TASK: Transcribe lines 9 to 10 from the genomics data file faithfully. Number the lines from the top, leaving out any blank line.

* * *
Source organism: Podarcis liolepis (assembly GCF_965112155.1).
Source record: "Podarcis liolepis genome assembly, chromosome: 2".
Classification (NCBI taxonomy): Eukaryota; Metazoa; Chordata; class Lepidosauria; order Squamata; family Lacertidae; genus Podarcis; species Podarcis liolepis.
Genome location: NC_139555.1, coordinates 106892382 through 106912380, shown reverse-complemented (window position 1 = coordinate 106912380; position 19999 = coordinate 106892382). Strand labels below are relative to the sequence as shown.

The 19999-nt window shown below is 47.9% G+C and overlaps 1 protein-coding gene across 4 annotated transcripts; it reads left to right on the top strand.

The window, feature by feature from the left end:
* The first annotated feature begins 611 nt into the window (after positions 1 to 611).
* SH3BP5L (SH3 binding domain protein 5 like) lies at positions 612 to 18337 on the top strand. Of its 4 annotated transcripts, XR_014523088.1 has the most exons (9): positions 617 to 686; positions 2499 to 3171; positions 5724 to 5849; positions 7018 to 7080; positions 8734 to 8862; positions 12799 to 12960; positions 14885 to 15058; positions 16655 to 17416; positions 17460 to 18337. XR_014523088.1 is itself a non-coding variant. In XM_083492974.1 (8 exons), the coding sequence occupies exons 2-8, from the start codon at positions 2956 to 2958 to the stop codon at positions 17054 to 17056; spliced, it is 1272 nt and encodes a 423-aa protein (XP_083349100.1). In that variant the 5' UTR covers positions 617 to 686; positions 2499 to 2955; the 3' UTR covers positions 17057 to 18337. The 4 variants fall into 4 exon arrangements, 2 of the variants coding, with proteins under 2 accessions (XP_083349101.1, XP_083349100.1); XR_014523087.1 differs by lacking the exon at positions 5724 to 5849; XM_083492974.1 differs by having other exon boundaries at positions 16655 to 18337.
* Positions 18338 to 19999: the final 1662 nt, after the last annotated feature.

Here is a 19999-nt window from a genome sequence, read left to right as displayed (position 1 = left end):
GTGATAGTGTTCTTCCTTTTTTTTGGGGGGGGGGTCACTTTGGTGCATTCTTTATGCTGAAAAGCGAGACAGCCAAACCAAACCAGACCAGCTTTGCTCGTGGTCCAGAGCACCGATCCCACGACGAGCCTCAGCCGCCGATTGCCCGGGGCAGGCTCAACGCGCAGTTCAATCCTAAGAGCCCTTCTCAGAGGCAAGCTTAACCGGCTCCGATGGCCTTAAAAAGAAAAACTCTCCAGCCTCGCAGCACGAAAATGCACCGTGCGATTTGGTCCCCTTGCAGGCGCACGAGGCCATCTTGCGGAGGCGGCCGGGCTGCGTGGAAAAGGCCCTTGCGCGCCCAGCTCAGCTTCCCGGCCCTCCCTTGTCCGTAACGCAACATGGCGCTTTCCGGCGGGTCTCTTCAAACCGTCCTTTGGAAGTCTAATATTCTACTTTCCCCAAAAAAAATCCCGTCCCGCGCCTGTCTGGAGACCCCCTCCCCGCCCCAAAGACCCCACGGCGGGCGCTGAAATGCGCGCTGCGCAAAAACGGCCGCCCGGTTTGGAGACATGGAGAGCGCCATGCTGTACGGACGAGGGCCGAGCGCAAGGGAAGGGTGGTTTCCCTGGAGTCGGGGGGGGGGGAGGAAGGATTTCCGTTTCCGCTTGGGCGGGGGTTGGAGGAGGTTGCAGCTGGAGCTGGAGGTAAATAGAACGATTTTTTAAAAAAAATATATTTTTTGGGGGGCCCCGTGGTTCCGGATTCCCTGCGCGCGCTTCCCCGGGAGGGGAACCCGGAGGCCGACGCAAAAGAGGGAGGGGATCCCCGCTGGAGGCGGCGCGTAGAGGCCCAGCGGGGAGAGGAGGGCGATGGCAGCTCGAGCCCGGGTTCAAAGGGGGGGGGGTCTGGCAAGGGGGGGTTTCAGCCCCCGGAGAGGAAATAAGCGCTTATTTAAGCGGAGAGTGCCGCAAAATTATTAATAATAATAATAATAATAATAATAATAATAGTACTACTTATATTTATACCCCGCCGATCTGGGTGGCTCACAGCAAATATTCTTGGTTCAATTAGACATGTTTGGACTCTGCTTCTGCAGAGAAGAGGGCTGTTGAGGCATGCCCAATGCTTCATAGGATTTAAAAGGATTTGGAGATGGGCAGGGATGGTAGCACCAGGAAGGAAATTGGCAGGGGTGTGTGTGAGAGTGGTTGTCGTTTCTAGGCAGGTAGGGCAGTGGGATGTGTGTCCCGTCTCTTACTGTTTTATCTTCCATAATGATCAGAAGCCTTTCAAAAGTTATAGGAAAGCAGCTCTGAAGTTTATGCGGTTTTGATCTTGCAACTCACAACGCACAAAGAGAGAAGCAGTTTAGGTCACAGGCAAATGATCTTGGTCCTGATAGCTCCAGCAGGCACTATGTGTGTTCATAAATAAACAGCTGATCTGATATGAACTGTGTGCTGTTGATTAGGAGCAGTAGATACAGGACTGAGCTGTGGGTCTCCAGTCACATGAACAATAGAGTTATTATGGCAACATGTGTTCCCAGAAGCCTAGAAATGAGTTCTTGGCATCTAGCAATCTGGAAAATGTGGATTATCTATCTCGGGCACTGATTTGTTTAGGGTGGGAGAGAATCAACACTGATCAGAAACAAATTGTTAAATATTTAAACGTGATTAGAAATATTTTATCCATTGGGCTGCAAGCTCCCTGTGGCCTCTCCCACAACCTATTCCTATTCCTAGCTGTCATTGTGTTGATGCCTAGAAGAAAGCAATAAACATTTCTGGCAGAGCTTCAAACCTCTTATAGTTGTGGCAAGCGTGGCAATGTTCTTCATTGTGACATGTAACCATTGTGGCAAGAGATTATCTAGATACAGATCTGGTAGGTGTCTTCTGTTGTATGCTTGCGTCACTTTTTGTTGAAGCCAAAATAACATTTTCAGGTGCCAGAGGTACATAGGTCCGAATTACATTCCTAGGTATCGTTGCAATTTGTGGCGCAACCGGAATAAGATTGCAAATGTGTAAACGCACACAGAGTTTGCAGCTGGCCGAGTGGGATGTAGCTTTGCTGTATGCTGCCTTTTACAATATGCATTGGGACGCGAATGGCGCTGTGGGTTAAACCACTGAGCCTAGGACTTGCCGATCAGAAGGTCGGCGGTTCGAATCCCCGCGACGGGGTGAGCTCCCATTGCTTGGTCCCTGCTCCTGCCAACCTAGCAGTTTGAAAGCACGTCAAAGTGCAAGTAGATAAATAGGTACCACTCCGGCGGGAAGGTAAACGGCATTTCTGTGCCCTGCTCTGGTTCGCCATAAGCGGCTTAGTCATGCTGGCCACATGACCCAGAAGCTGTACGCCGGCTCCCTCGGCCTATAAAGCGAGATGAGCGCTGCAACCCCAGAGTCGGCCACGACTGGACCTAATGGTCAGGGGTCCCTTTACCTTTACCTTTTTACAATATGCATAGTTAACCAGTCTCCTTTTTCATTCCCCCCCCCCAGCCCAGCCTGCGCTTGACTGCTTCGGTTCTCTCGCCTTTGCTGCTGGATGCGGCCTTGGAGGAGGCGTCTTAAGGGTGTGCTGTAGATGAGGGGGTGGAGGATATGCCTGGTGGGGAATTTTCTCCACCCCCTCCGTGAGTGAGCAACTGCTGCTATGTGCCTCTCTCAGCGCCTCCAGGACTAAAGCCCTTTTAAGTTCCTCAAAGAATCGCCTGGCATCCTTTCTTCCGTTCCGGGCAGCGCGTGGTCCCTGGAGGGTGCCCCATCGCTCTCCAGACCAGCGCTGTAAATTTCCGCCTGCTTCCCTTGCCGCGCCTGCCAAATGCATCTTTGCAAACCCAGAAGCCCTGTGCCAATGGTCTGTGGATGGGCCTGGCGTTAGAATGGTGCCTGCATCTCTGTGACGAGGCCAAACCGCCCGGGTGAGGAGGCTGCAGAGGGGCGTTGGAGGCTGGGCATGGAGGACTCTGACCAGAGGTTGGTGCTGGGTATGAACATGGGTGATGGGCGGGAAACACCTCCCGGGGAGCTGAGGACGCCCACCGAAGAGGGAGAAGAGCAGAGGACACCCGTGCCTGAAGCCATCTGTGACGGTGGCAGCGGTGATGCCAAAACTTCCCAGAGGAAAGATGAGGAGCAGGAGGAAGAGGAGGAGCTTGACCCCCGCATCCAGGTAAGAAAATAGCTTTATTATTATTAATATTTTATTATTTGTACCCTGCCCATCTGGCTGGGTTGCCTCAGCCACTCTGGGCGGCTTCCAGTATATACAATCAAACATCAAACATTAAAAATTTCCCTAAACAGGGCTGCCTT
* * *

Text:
* Positions 18338 to 19999: the final 1662 nt, after the last annotated feature.

Here is a 19999-nt window from a genome sequence, read left to right as displayed (position 1 = left end):